If the feedparser.parse() is able to successfully validate it, you can simply start accessing the RSS information by calling the thefeed.feed.get() function with the name of the RSS XML Tag. When the computer executes this line, print(thefeed.feed.get(“title”, “”)) it will check the RSS XML file to see if thetag is defined and show the information contained within that tag. In the absence of that tag, it will publish an empty line and move over to publishing link, description, and others in the sequence. As the use of RSS has increased, they have also become flexible and I would strongly recommend using the thefeed.feed.get() as a way to keep your parser flexible.

Now, save the file whizrassagregator.py

Parsing the RSS Entries

Now that we have parsed the header information in the RSS XML, it is time to get the entries. Let’s continue to build our class.


import feedparser

class WhizRssAggregator():
    feedurl = ""

    def __init__(self, paramrssurl):
        print(paramrssurl)
        self.feedurl = paramrssurl
        self.parse()

    def parse(self):
        thefeed = feedparser.parse(self.feedurl)

        print("Getting Feed Data")
        print(thefeed.feed.get("title", ""))
        print(thefeed.feed.get("link", ""))
        print(thefeed.feed.get("description", ""))
        print(thefeed.feed.get("published", ""))
        print(thefeed.feed.get("published_parsed",
                           thefeed.feed.published_parsed))

        for thefeedentry in thefeed.entries:
            print("__________")
            print(thefeedentry.get("guid", ""))
            print(thefeedentry.get("title", ""))
            print(thefeedentry.get("link", ""))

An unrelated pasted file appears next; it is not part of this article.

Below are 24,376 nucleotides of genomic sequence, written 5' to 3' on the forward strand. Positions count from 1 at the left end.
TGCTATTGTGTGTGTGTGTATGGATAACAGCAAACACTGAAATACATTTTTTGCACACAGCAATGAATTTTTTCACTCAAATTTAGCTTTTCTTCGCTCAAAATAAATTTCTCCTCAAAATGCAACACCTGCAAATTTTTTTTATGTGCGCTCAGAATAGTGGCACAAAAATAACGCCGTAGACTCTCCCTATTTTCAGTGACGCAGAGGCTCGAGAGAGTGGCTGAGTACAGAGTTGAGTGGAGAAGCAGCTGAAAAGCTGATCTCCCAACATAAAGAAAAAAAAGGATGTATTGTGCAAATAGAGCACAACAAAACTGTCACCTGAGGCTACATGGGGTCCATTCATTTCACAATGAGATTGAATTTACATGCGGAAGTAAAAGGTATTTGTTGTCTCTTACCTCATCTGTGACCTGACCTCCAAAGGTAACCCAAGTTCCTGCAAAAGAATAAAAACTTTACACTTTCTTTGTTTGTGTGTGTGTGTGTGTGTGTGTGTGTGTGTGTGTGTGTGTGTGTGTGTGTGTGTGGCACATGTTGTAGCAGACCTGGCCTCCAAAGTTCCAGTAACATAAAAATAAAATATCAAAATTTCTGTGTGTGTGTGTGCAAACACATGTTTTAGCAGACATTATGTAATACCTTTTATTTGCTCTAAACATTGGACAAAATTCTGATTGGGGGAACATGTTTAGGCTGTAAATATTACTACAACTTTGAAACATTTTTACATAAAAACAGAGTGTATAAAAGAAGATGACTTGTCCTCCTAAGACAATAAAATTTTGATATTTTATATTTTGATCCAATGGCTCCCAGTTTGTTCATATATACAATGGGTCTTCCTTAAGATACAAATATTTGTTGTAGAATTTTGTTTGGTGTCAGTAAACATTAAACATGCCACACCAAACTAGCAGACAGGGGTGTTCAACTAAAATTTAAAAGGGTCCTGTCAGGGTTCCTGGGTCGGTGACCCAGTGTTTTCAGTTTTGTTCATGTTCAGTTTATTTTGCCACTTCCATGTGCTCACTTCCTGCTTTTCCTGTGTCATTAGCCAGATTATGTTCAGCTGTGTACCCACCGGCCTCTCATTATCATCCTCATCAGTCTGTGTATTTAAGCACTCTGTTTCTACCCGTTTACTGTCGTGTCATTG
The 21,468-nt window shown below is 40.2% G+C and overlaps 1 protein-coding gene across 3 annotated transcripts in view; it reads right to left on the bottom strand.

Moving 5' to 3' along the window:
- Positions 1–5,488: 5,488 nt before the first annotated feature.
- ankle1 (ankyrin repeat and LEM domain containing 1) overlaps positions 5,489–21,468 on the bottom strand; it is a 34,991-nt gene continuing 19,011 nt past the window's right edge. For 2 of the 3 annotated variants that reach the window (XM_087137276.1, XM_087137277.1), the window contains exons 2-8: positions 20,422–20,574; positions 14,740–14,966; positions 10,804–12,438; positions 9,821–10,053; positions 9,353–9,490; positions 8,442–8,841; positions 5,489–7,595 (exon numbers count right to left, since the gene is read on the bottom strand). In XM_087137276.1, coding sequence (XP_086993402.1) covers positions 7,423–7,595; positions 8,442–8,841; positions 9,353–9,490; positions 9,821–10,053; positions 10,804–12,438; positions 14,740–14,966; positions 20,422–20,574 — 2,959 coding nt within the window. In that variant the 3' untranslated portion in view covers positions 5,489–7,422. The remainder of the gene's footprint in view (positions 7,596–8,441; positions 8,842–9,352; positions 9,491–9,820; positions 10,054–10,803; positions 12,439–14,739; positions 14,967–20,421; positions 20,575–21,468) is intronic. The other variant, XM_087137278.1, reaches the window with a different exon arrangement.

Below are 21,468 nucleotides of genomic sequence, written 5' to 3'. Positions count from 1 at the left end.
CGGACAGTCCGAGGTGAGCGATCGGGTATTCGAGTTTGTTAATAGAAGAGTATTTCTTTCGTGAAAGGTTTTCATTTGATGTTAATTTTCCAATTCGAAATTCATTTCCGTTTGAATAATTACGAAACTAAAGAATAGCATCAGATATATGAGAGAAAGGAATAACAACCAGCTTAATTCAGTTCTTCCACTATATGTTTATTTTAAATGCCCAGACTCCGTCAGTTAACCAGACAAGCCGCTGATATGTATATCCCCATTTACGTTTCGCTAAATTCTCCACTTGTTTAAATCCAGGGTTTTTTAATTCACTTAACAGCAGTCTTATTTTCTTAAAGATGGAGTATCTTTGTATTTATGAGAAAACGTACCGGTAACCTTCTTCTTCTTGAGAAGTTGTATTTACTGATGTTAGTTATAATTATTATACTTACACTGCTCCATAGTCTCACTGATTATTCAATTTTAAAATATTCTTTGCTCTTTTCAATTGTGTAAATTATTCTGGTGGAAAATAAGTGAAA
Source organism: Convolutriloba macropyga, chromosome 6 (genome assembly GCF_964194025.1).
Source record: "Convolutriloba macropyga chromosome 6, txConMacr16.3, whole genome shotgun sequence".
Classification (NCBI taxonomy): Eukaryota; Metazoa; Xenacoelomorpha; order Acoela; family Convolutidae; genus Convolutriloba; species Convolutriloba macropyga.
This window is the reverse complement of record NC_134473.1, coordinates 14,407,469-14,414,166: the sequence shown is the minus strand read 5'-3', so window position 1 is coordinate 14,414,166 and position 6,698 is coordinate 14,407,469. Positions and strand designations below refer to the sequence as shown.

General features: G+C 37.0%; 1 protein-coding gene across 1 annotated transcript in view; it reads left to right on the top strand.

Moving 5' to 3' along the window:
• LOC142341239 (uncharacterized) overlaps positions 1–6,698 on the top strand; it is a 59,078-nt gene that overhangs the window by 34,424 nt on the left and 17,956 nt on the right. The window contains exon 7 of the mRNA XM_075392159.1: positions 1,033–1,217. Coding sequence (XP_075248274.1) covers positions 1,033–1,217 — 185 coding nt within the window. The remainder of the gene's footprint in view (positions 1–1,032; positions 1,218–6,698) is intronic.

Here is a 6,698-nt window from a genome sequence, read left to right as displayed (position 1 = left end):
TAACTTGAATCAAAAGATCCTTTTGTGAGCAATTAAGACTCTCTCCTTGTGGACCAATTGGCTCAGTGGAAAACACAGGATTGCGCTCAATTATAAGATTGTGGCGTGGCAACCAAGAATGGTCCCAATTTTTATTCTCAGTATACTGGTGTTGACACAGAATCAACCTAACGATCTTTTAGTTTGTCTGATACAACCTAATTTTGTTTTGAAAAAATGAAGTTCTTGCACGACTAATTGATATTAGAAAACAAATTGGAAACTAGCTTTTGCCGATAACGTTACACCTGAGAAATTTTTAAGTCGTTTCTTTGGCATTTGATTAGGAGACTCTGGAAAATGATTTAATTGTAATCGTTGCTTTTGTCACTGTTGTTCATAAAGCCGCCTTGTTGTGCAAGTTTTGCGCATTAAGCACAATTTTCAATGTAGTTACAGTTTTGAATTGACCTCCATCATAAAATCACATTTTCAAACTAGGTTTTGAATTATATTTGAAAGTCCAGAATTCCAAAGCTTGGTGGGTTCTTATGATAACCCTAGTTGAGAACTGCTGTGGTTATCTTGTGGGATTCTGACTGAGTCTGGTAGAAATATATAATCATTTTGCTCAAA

print(thefeedentry.get("description", ""))
            print("__________")

Testing your code

To test the code, create a separate python file called testrss.py and simply paste these two lines that import the WhizRssAggregator and create an instance of the newly created RSS Aggregator with a RSS URL to Parse.

from whizrssaggregator import WhizRssAggregator
rssobject=WhizRssAggregator("http://rss.cnn.com/rss/cnn_topstories.rss")

To see the output of your code, simply type the following in the command prompt window or Terminal. Please make sure your terminal or command prompt windows current folder is the location of testrss.py file.

python testrss.py

Conclusion

Using FeedParser and Python, you can very simply parse the RSS File. The information parsed from the RSS file can then be stored in a database or manipulated further to meet your needs. That is not it, FeedParser will also allow you to scan and manage custom tags that may be introduced via Namespaces. We will cover that in a subsequent tutorial.

Until then – have fun coding in python.

P.S. Click here to download the files via github.

Lastly, Don’t forget to check out the next post in this series on how to parse namespaces with the RSS Parser?

  1. […] In the last tutorial, we learned about how to build a Python based RSS Parser. Continuing that conversation and building on that tutorial, let’s now look at parsing Namespaces and Namespace specific elements. […]